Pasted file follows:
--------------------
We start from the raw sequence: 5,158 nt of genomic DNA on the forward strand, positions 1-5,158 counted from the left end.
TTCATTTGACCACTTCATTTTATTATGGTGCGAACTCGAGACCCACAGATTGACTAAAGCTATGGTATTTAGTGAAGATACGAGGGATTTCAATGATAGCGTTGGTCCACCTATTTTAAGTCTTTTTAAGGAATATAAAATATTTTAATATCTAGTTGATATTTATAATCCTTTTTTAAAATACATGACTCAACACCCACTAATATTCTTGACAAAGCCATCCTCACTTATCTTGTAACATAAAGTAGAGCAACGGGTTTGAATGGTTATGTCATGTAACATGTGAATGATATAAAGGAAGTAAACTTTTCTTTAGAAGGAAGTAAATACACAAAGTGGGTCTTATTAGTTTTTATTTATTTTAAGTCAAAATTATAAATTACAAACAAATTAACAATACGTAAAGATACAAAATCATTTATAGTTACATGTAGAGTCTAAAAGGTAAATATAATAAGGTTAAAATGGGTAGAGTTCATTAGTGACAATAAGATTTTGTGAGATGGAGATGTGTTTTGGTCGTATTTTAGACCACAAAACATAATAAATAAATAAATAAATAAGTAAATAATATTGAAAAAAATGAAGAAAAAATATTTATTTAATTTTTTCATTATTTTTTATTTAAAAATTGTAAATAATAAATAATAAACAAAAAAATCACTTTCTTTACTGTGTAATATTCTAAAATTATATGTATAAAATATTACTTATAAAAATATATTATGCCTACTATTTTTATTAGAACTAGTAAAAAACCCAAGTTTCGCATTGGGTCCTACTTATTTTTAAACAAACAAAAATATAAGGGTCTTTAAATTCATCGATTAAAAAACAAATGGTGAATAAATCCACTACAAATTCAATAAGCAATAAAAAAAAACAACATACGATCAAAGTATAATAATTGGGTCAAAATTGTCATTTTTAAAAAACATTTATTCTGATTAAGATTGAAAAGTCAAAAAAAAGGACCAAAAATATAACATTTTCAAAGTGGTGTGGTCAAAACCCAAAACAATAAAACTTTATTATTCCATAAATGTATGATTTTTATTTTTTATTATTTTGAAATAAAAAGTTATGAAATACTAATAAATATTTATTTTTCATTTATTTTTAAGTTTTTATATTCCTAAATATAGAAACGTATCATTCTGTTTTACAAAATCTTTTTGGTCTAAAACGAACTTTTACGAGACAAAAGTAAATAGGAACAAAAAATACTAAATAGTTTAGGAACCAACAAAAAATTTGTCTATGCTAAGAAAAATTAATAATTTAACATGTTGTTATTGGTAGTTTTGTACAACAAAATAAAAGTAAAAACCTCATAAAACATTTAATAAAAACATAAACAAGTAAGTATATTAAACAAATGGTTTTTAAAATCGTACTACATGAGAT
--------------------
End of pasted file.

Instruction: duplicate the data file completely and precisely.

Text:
We start from the raw sequence: 5,158 nt of genomic DNA on the forward strand, positions 1-5,158 counted from the left end.
TTCATTTGACCACTTCATTTTATTATGGTGCGAACTCGAGACCCACAGATTGACTAAAGCTATGGTATTTAGTGAAGATACGAGGGATTTCAATGATAGCGTTGGTCCACCTATTTTAAGTCTTTTTAAGGAATATAAAATATTTTAATATCTAGTTGATATTTATAATCCTTTTTTAAAATACATGACTCAACACCCACTAATATTCTTGACAAAGCCATCCTCACTTATCTTGTAACATAAAGTAGAGCAACGGGTTTGAATGGTTATGTCATGTAACATGTGAATGATATAAAGGAAGTAAACTTTTCTTTAGAAGGAAGTAAATACACAAAGTGGGTCTTATTAGTTTTTATTTATTTTAAGTCAAAATTATAAATTACAAACAAATTAACAATACGTAAAGATACAAAATCATTTATAGTTACATGTAGAGTCTAAAAGGTAAATATAATAAGGTTAAAATGGGTAGAGTTCATTAGTGACAATAAGATTTTGTGAGATGGAGATGTGTTTTGGTCGTATTTTAGACCACAAAACATAATAAATAAATAAATAAATAAGTAAATAATATTGAAAAAAATGAAGAAAAAATATTTATTTAATTTTTTCATTATTTTTTATTTAAAAATTGTAAATAATAAATAATAAACAAAAAAATCACTTTCTTTACTGTGTAATATTCTAAAATTATATGTATAAAATATTACTTATAAAAATATATTATGCCTACTATTTTTATTAGAACTAGTAAAAAACCCAAGTTTCGCATTGGGTCCTACTTATTTTTAAACAAACAAAAATATAAGGGTCTTTAAATTCATCGATTAAAAAACAAATGGTGAATAAATCCACTACAAATTCAATAAGCAATAAAAAAAAACAACATACGATCAAAGTATAATAATTGGGTCAAAATTGTCATTTTTAAAAAACATTTATTCTGATTAAGATTGAAAAGTCAAAAAAAAGGACCAAAAATATAACATTTTCAAAGTGGTGTGGTCAAAACCCAAAACAATAAAACTTTATTATTCCATAAATGTATGATTTTTATTTTTTATTATTTTGAAATAAAAAGTTATGAAATACTAATAAATATTTATTTTTCATTTATTTTTAAGTTTTTATATTCCTAAATATAGAAACGTATCATTCTGTTTTACAAAATCTTTTTGGTCTAAAACGAACTTTTACGAGACAAAAGTAAATAGGAACAAAAAATACTAAATAGTTTAGGAACCAACAAAAAATTTGTCTATGCTAAGAAAAATTAATAATTTAACATGTTGTTATTGGTAGTTTTGTACAACAAAATAAAAGTAAAAACCTCATAAAACATTTAATAAAAACATAAACAAGTAAGTATATTAAACAAATGGTTTTTAAAATCGTACTACATGAGAT